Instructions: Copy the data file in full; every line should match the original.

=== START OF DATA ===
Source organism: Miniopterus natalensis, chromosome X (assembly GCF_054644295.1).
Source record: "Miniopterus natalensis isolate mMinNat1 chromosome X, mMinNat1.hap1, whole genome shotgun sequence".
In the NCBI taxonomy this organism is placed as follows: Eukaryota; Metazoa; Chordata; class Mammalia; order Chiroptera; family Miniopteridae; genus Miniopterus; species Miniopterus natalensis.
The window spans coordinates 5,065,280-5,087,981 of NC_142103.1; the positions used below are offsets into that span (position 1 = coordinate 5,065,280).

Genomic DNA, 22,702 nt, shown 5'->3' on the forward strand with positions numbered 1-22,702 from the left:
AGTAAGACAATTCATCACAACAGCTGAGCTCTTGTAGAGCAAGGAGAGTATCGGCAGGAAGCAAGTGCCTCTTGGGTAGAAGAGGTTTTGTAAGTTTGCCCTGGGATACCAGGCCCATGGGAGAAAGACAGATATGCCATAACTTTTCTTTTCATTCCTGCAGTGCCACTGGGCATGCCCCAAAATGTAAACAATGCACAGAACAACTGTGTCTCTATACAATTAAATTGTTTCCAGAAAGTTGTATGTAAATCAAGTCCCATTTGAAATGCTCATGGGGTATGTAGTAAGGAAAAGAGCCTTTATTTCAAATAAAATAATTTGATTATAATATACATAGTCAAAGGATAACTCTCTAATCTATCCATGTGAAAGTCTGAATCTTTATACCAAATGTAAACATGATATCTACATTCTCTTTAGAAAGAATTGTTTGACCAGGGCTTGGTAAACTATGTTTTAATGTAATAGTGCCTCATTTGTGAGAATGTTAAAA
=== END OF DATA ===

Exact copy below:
Source organism: Miniopterus natalensis, chromosome X (assembly GCF_054644295.1).
Source record: "Miniopterus natalensis isolate mMinNat1 chromosome X, mMinNat1.hap1, whole genome shotgun sequence".
In the NCBI taxonomy this organism is placed as follows: Eukaryota; Metazoa; Chordata; class Mammalia; order Chiroptera; family Miniopteridae; genus Miniopterus; species Miniopterus natalensis.
The window spans coordinates 5,065,280-5,087,981 of NC_142103.1; the positions used below are offsets into that span (position 1 = coordinate 5,065,280).

Genomic DNA, 22,702 nt, shown 5'->3' on the forward strand with positions numbered 1-22,702 from the left:
AGTAAGACAATTCATCACAACAGCTGAGCTCTTGTAGAGCAAGGAGAGTATCGGCAGGAAGCAAGTGCCTCTTGGGTAGAAGAGGTTTTGTAAGTTTGCCCTGGGATACCAGGCCCATGGGAGAAAGACAGATATGCCATAACTTTTCTTTTCATTCCTGCAGTGCCACTGGGCATGCCCCAAAATGTAAACAATGCACAGAACAACTGTGTCTCTATACAATTAAATTGTTTCCAGAAAGTTGTATGTAAATCAAGTCCCATTTGAAATGCTCATGGGGTATGTAGTAAGGAAAAGAGCCTTTATTTCAAATAAAATAATTTGATTATAATATACATAGTCAAAGGATAACTCTCTAATCTATCCATGTGAAAGTCTGAATCTTTATACCAAATGTAAACATGATATCTACATTCTCTTTAGAAAGAATTGTTTGACCAGGGCTTGGTAAACTATGTTTTAATGTAATAGTGCCTCATTTGTGAGAATGTTAAAA